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Thread: QOVs are NOT "Charity" quilts

  1. #31
    Power Poster
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    Sigh.......AS a quilter I use my best quality and skills for all my charity quilts. Not just because of who gets them. And my DH and both DS's served in the military. "Charity" is a misgiving word. All of our project linus quilts go to children in crisis or are ill, they could be from rich families or poor. No distinction.
    I am very proud of those who serve our country now and proudly give my quilts to them.
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  2. #32
    Community Manager PatriceJ's Avatar
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    1. No matter who you hope will receive the quilt(s) you make, they should be made with as much care, skill and quality as your talents permit. The materials used should be of the same caliber you'd use if you were making the quilt for any member of your family. You should never give away anything you wouldn't consider good enough to use in your own house. You should not use benevolent organizations as dumping grounds for quilts you consider in any way substandard.

    2. QOV is a fantastic organization and i admire everyone involved here and in Canada. however, QOV is only one of many pipelines through which you can give quilts you've made for the men and women who serve our countries and preserve our freedom. A hand-pieced and/or hand-quilted quilt can be every bit as durable as one done by machine if it's made properly. If your preferred method does not fit into the QOV rules, but does result in a well-constructed, attractive quilt that will stand the test of use and washing, present your gift through a different organization. Better yet make one quilt to donate where you prefer AND ALSO send a check to QOV for whatever it cost you.

    3. The Soldiers, Airmen, Sailors and Marines who receive the quilts don't know whether you call them "charity", "comfort", "Horace", or "Jill." they know only that somebody out there appreciates them as human beings, recognizes their sacrifice, and is grateful to them for being who they are and for doing what they do. therefore, any question and argument over the semantics is absurd.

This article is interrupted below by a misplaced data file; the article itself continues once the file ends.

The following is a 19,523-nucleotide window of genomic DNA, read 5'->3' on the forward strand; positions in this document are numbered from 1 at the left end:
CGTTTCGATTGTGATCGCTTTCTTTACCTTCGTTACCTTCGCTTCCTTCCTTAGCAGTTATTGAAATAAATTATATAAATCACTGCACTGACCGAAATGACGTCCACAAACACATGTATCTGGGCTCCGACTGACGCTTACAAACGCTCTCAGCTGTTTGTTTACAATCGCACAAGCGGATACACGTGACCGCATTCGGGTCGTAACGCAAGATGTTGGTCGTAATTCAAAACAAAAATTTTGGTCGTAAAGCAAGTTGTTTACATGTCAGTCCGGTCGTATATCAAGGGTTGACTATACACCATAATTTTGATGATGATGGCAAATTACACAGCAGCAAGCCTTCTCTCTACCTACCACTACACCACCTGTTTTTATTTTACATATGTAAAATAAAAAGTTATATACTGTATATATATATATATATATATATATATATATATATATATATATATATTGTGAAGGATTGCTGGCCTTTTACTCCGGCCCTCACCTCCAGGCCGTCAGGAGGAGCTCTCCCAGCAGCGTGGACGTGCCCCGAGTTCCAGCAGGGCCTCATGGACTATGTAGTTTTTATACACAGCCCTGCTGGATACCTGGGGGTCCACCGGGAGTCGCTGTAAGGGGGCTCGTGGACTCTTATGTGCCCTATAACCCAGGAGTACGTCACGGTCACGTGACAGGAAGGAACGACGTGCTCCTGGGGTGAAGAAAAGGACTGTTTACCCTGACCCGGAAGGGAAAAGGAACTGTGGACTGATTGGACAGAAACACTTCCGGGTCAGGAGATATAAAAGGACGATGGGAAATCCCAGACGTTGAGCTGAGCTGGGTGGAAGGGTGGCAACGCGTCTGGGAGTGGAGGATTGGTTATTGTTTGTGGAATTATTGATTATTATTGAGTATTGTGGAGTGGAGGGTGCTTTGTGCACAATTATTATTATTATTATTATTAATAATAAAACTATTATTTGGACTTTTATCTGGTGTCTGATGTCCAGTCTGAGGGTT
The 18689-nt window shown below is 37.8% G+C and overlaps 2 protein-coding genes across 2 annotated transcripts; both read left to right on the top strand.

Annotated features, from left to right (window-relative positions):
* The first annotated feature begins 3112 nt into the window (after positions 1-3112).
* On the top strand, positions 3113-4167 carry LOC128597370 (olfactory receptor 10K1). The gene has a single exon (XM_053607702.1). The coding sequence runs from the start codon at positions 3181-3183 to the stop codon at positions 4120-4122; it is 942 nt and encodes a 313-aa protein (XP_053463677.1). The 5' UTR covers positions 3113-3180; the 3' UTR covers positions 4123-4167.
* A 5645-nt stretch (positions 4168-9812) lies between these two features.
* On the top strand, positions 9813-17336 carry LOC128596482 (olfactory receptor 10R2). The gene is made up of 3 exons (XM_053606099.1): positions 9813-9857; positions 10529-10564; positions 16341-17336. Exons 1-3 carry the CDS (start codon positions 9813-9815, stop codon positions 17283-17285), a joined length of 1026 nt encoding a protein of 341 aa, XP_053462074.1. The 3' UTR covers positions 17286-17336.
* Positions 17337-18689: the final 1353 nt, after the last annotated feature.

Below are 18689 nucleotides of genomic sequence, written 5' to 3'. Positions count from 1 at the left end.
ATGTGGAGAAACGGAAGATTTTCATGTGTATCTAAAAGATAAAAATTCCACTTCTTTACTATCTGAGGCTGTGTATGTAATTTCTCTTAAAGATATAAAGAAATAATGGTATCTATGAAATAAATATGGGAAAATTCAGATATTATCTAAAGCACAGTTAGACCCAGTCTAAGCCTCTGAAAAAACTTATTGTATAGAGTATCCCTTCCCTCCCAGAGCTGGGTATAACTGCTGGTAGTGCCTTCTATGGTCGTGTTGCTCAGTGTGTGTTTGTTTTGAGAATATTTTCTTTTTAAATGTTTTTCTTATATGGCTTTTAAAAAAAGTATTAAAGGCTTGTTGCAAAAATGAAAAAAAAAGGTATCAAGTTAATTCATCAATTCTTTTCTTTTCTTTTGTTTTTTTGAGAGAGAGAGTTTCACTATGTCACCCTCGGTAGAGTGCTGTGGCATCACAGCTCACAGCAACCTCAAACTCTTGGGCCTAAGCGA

now, if you'll excuse me, i have a pile of Irvings to finish.

    back to the fun, please!

  3. #33
    Super Member noveltyjunkie's Avatar
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    [quote=Bobby's Girl]
    Quote Originally Posted by Cat18
    "Hi All!
    Kudos to everyone who pieces and long-arms Quilts of Valor for our service members.
    Let's remember -- They are not charity quilts. These quilts are to recognize service to our country and acknowledge the sacrifices of our service people. As a quilter and citizen, I am honored to use my best fabrics and skills for these quilts.[/quote" Posted earlier by Cat 18

    Your point is quite clearly stated. It's sad that a thoughtful statement, such as yours, will draw hostile comments. A thought worth remembering when responding to statements and questions posted on this forum: Be kinder than necessary, for everyone you meet is fighting some kind of battle.
    Why don't you take your own advice and be kinder and less patronizing? What I have learned from this thread is that 1) some people hear charity as meaning looking down on the recipient ( including, by implication if not explicitly, the original poster 2) some people are offended at that use of the word charity 3) lots of people feel service personnel are the 'top of the heap' in terms of how much you should put into their quilts- some people hear this as having to spend more than they can afford, and they are offended by that, even if that is not the message that was intended 4) some people feel that any recipient of a gift quilt deserves our best and the distinction between service personnel and others is disrespectful to those people. No surprise at all that heckles are up- it is disingenuous to pretend otherwise.

  4. #34
    Community Manager PatriceJ's Avatar
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    both perspectives are of equal merit and value. both result in quilters inspired to give of themselves from the heart.

    the opinions are not the problem. the arguement is the problem.

    it wastes precious time and brain cells.

    if we focus our energies on the quilts and their recipients instead of which words to use, or on deciding who rides the higher horse, we'll get a lot more done for those who deserve the results of our efforts.

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